cised as God commanded, normystery. 1st. Thus they were could any proselytes have been taught that salvation depends admitted in the Church from the not on circumcision. 2dly. It time of Abraham to Christ ; for signified the imperfection of that surely, circumcision, as it could dispensation which was afternot make them the offspring of ward to give place to one more Abraham, according to the flesh, perfect, in which persons were so it could not certify that they to be initiated by a more easy were ; nor could it be a token of and common sacrament, of which a title to the temporal inheritance women themselves were also to of Canaan. The descendants of partake. Male infants, as well as Ismael and Esau were circum- adults, were commanded to be circised, and yet excluded from that cumcised. And not only the land. Circumcision related to children which came out of Abraspiritual matters : for the Apostle ham's loins, but also the child of calls it a seal of the righteousness the stranger who was bought with of faith. Abraham was justified money. All were under Abraby believing in the promised Puri- ham's authority, as members of fier as the Lord his righteousness. his family, and all were circumThis righteousness was to come, cised as well as himself.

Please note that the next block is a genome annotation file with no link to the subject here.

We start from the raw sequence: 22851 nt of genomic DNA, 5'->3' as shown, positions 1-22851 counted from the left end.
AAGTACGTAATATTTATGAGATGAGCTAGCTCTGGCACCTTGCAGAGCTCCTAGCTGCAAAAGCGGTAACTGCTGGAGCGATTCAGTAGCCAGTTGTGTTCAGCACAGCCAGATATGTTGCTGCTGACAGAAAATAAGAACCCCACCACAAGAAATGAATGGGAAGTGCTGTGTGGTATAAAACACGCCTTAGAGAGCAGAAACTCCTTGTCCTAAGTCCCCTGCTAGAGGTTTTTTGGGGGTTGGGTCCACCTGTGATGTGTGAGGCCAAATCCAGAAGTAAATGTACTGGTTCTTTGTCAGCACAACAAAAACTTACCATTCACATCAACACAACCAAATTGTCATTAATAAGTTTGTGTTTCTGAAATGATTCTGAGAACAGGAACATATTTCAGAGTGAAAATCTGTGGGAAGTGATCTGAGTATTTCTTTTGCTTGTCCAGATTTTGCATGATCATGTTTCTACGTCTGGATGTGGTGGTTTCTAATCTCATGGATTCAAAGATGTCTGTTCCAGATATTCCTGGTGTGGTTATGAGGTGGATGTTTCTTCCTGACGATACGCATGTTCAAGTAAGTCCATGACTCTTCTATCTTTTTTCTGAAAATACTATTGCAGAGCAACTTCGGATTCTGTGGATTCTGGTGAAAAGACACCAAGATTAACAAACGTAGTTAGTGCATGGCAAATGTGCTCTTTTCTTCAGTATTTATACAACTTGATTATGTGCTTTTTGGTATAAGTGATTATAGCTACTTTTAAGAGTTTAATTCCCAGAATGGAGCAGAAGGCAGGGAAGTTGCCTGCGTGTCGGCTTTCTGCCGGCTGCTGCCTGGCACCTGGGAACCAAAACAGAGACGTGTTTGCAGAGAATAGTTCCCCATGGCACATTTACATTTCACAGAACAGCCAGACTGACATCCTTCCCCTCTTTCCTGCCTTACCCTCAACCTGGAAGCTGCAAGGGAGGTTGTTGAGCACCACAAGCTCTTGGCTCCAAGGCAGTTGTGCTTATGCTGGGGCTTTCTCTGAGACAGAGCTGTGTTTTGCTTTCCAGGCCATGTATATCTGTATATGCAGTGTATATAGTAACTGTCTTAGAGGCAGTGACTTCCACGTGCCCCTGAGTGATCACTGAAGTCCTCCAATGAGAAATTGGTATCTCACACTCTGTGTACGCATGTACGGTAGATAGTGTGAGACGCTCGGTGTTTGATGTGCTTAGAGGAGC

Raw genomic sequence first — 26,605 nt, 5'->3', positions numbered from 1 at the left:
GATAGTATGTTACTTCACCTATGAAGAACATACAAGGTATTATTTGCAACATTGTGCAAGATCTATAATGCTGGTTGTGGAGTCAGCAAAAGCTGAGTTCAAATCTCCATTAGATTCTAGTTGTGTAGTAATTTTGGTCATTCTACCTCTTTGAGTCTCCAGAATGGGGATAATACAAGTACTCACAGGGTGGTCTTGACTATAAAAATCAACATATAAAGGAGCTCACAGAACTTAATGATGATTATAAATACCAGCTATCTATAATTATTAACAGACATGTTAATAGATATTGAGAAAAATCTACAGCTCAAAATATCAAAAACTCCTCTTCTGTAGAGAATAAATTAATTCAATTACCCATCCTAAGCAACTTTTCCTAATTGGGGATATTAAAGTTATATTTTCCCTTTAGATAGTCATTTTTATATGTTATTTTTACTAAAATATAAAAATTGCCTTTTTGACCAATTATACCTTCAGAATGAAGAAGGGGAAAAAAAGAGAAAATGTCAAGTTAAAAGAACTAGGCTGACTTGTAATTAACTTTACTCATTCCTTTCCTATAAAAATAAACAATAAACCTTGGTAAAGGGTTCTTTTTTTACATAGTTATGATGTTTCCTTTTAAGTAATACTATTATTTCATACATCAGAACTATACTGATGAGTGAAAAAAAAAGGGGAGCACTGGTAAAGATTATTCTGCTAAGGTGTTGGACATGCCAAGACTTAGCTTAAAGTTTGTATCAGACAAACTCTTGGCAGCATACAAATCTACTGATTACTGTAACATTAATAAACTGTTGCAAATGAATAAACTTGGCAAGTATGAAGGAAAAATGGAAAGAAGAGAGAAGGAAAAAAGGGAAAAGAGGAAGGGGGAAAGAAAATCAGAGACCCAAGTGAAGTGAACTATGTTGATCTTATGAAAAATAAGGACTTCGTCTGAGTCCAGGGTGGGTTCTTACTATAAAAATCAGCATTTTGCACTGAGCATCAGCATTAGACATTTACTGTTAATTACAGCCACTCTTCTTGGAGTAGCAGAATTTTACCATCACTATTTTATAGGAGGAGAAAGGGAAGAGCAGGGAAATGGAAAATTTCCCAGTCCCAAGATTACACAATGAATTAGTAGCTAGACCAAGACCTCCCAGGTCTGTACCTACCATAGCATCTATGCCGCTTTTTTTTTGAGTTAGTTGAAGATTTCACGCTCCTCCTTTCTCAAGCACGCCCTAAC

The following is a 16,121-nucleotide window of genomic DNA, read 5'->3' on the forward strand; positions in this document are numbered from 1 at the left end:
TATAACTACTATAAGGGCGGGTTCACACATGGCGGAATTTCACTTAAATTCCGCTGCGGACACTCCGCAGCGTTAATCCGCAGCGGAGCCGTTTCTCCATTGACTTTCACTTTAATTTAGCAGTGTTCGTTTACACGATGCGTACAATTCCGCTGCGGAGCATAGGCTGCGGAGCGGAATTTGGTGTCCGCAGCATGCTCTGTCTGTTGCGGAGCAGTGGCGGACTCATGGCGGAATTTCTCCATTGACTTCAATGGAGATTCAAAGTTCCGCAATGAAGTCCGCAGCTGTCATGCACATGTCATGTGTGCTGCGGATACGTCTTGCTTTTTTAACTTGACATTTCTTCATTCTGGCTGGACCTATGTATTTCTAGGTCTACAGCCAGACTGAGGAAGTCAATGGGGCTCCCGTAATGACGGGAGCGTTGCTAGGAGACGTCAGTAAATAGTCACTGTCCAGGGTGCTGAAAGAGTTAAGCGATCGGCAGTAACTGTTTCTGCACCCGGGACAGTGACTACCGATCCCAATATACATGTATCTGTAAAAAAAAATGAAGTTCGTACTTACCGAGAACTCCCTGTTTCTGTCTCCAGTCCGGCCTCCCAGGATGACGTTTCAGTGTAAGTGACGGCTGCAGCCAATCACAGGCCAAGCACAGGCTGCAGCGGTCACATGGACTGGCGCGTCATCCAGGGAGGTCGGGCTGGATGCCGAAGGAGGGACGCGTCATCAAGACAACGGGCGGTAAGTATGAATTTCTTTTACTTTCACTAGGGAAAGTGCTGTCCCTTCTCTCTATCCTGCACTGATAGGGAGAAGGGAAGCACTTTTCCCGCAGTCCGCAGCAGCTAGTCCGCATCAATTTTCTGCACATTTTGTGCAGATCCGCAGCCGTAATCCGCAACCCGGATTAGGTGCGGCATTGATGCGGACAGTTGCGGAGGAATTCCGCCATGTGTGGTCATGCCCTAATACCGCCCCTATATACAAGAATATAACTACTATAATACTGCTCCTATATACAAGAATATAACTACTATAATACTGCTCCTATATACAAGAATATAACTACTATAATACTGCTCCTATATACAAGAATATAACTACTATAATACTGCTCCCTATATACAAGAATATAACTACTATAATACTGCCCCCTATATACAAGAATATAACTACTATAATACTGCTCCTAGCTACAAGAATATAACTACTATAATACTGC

They not by the law, but by the pro-were circumcised by virtue of mise ; and circumcision was an their relation to him, as part of assurance given that it should bis household. Had he not be. come this way. Abraham's faith, lieved the promise of the Saviour, as we have remarked, did not they never would have been cir. constitute it a seal, but only re-cumcised. It was faith in the ceived it as a seal. As a seal it promised Saviour that entitled was exhibited to all his family ; bim to receive the seal of that nay, to those who were not cir- promise in his own person, and cumcised, but understood that it in the persons of his children and was a divine institution connected domestics. As the circumcision with the promise ; it was a seal of infants rests on different grounds of the Promise, which they might from the circumcision of adults, receive if they believed the pro- it requires a distinct examination. mise. Thus circumcision was But this must be deferred to a fuGod's own seal, or token in the ture Number. flesh, of the immutability of his Thus we have come to those counsel of peace towards sinful tivo distinct conclusions. First. men his own seal or token in That the covenant with Abraham the fish that Jesus Christ should was a dispensation of the covefinish transgression, and make an nant of grace, in which God proend of sin by his death. This mised to be a God to Abraham token or seal God commanded to and his seed, in and through be atfixed in the flesh of males Jesus Christ, the great Purifier, only: because women are ac- who was to be cut off in due time. count-d in he men; wives in Second. Circumcision was God's their husbands, and daughters in token to Abraham, of this protheir fathers, and with them reck- mise in all its parts. Abrabam oned in the covenant. Nor was received the token because he this, says Witsius, without its I believed it. His faith in this pro